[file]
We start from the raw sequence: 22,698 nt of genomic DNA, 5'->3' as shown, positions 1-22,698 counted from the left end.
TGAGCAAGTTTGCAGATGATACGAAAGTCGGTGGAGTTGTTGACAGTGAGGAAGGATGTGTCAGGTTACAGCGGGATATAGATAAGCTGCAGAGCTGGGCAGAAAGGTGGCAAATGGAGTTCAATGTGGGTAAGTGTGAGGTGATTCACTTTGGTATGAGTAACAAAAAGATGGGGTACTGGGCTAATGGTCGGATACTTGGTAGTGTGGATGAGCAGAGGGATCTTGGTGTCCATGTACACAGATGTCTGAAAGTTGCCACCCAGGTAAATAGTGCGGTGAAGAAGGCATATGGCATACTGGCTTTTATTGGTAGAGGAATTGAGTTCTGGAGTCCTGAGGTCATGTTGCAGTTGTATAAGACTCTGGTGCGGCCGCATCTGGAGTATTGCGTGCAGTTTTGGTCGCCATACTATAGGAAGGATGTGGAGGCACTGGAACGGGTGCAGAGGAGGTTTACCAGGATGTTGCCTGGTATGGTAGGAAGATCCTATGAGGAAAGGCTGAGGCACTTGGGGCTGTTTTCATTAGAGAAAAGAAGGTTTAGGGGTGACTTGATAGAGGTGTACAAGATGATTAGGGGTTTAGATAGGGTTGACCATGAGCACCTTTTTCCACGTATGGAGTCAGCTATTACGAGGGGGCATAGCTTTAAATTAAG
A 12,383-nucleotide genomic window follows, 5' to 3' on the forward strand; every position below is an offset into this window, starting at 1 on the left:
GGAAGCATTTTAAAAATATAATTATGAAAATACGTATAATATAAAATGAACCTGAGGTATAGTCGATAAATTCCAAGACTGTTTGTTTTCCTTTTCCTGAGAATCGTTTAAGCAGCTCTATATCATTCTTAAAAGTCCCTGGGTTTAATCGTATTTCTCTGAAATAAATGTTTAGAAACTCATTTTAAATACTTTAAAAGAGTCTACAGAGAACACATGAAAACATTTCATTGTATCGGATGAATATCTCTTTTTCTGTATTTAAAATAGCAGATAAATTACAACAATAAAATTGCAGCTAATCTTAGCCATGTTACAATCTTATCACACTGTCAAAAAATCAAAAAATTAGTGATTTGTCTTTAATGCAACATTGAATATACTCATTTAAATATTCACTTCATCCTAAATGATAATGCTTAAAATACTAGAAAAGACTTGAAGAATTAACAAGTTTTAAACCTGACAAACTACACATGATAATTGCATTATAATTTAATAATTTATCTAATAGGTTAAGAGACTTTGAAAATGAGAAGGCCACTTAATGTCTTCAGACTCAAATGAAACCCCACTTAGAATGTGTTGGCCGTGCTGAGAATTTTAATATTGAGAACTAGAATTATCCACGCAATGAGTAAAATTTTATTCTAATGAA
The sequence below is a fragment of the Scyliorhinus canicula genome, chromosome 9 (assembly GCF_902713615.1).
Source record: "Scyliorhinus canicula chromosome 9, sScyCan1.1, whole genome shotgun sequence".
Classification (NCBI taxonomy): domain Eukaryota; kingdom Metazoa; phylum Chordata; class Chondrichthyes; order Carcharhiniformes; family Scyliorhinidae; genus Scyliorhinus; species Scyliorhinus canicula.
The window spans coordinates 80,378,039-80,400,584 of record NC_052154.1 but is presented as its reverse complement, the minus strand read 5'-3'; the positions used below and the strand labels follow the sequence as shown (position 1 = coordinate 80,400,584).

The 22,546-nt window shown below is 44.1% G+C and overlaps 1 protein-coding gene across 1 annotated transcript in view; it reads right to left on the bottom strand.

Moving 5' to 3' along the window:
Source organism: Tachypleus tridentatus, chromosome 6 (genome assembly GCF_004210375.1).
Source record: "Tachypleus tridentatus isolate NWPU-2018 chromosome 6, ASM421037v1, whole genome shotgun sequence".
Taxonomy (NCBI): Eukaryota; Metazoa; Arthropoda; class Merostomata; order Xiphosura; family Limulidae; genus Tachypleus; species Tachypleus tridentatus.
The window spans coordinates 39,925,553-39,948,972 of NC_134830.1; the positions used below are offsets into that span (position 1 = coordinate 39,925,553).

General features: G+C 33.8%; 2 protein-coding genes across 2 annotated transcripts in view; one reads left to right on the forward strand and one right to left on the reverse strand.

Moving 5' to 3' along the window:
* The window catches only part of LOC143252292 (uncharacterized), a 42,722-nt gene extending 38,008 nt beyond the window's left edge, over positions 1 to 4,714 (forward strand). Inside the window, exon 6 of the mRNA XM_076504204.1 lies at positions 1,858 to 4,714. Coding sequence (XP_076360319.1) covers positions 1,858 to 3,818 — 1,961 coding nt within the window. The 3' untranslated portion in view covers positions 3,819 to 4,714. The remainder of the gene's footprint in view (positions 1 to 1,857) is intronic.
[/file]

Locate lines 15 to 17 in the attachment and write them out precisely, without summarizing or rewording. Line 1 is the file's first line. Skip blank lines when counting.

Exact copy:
General features: G+C 33.8%; 2 protein-coding genes across 2 annotated transcripts in view; one reads left to right on the forward strand and one right to left on the reverse strand.

Moving 5' to 3' along the window:
* The window catches only part of LOC143252292 (uncharacterized), a 42,722-nt gene extending 38,008 nt beyond the window's left edge, over positions 1 to 4,714 (forward strand). Inside the window, exon 6 of the mRNA XM_076504204.1 lies at positions 1,858 to 4,714. Coding sequence (XP_076360319.1) covers positions 1,858 to 3,818 — 1,961 coding nt within the window. The 3' untranslated portion in view covers positions 3,819 to 4,714. The remainder of the gene's footprint in view (positions 1 to 1,857) is intronic.